Thursday, February 18, 2010

The Reception Room

This postcard story is given in its entirety. This is the reception room where I had my first interview with the Mother Superior before entering the convent where I subsequently spent 16 years. The sisters now have a new convent so this is a story that has historical significance. The building is now being used as a Roman Catholic school.
"The reception room was small. It was no more than a bulge at the end of a corridor, for it was here that the original grey stone house connected to the red brick addition by means of a second door. The fireplace with its marble surround cried out for the crackle of logs; and each tick of the brass domed clock on the carved mantle piece held a moment of waiting, as if the room longed for its earlier life.
The window seat, now a shelf for potted African violets in colors of white through pink to deep purple, called for the long forgotten chintz-covered cushions. The oak-paneled wall seemed to anticipate the imminent return of family photographs, while it fulfilled its temporary duty as backdrop to a wooden crucifix and a portrait of the Mother Foundress.
I sat on one of the chairs, their needlepoint seats and backs reminiscent of days gone by, and awaited my appointment with the Mother Superior. The hardwood floor beneath my feet drummed the footsteps of long dead patients, for this had been a doctor’s house. The patients’ ghosts released hundreds of butterflies satisfying their search of a home by invading my stomach."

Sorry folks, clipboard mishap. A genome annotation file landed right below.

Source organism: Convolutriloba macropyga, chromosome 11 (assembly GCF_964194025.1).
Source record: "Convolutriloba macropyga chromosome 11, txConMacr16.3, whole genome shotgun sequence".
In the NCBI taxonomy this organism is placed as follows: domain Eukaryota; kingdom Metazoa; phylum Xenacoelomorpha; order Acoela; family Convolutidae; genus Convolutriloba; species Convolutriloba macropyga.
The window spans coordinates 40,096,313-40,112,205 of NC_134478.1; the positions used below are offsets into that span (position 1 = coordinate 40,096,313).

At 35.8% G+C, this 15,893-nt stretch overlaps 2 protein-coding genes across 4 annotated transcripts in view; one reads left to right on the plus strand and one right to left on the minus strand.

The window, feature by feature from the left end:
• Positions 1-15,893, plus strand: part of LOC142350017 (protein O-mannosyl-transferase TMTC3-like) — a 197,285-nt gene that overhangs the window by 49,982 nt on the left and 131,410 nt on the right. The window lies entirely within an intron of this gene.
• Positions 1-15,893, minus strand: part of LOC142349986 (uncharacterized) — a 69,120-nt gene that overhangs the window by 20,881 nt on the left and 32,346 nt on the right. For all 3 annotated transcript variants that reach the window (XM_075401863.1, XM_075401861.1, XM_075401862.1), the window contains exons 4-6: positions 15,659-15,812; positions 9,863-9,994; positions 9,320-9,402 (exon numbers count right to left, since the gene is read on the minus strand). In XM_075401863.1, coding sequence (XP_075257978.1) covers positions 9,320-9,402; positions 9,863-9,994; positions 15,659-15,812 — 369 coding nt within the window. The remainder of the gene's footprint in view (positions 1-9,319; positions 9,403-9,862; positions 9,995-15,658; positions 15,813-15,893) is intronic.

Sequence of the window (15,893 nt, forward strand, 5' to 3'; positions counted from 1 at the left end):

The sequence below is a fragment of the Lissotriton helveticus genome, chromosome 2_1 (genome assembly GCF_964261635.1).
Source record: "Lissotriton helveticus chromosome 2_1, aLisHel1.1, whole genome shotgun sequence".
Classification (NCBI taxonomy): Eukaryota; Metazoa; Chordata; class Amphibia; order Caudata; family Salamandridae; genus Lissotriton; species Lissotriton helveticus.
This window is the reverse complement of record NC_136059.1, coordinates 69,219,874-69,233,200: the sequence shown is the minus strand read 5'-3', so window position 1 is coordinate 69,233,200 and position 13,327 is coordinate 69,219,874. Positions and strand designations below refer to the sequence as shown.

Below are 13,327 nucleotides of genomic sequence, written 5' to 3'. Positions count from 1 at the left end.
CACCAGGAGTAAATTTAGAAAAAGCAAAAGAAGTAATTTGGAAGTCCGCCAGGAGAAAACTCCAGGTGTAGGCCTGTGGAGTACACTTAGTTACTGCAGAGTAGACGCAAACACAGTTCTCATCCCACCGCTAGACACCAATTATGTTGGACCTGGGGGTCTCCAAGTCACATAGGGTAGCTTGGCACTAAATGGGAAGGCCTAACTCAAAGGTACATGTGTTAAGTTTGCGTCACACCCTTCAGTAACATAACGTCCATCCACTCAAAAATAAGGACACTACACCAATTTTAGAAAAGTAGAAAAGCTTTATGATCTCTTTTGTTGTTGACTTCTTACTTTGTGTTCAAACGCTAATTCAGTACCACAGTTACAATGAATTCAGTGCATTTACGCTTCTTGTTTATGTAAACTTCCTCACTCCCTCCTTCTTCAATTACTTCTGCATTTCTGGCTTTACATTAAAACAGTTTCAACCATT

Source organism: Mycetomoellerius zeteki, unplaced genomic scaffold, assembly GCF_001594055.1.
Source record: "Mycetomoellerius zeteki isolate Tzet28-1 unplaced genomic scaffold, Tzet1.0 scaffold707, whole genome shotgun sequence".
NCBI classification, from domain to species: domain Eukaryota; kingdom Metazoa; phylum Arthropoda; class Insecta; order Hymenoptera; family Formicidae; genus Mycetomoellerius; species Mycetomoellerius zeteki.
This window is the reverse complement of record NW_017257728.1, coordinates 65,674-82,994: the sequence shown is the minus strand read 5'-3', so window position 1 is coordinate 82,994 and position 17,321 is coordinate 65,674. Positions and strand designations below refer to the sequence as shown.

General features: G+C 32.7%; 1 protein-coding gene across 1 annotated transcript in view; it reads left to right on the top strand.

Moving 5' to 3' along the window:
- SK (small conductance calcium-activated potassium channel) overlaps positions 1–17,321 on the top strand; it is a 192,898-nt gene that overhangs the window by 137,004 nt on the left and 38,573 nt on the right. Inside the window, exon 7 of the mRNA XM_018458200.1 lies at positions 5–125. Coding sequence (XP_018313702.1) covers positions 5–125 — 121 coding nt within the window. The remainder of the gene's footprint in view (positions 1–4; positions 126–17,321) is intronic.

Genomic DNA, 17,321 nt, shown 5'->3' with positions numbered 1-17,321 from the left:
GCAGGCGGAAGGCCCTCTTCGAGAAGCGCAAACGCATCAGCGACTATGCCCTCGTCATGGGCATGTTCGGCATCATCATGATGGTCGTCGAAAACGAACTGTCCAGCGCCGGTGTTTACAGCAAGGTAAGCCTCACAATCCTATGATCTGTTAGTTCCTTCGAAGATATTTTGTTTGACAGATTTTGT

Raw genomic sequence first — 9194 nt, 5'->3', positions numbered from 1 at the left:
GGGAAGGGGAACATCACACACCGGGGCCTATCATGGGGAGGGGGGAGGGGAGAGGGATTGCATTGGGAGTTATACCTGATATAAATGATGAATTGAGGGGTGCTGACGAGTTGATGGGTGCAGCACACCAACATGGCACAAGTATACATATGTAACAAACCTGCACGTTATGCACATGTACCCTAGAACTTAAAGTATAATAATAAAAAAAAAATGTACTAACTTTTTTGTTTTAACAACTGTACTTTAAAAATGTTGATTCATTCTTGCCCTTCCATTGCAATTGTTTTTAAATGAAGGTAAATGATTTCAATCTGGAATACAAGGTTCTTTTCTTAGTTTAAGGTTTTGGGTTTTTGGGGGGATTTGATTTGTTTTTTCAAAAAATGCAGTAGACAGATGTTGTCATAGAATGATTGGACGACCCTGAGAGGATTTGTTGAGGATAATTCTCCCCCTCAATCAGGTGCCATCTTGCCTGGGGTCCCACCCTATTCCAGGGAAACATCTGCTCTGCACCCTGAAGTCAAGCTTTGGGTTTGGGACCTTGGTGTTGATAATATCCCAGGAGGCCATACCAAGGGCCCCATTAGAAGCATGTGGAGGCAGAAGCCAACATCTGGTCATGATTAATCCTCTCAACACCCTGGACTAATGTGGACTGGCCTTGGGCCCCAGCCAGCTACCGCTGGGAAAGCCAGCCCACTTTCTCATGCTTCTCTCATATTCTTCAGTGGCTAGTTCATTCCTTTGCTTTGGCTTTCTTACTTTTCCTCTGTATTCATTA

Wednesday, February 10, 2010

What Happened Here?

This is a postcard story--a story that is very brief. It is a story where nothing actually happens but something almost did. The potential for changed lives is enormous but nothing happened. The female narrator of the story realises what could have happened and is affected by the whole non-event. "'O, my God!' The words came to my lips, drawing in a prayer breath, and holding it in my heart. It took a few seconds, no more, for the car to run the red light. It missed the child, whose outstretched hand pointed her way across the street as the lighted sign instructed..." The narrator wonders what had caused the driver to run the red light. He was apparently unaware of what almost happened. "I'm a little more aware of my actions today," the narrator says, "s little less sure that I'll arrive at my destination, a little more thankful for my life and loved ones. I call my husband when I get to work, just to check in. I say a prayer for the unknown driver and for the little girl. And I say thank you for the guardian angels."

Thursday, February 4, 2010

The Picnic Table

About 15 years ago I had aspirations to write a book about Muskoka Lodges and, to this end, I went to visit a lot of holiday lodges for research purposes. Some of the lodges are open in the winter time and I visited a particular lodge in the month of February. I did a lot of work on my proposed book but it didn't come to fruition. However, I did get much fodder for short stories and The Picnic Table was one of them. It begins, "I ask for a table by the window. No matter that it's an overcast day in February; I want to see the lake. Through the grey-white opacity of winter-ice rises an abandoned picnic table. It awaits a fresh coat of paint, something to give it value, something to say it's wanted, needed." This is a story of a woman who feels like this picnic table. She has come to the resort to recover memories of her summer holiday with Paul, a man who has promised that he will leave his wife and child to be with her. Of course, this hasn't happened and she feels betrayed. As she drives on the highway, "The drone of the engine gives rise to thoughts I should not allow myself--jealous thoughts of Paul living with his wife and child all those months, while I waited on the side-lines for a crumb of his love." She is distracted and not concentrating on the task at hand. What happens next brings her to her senses.

Wednesday, January 27, 2010

No Danger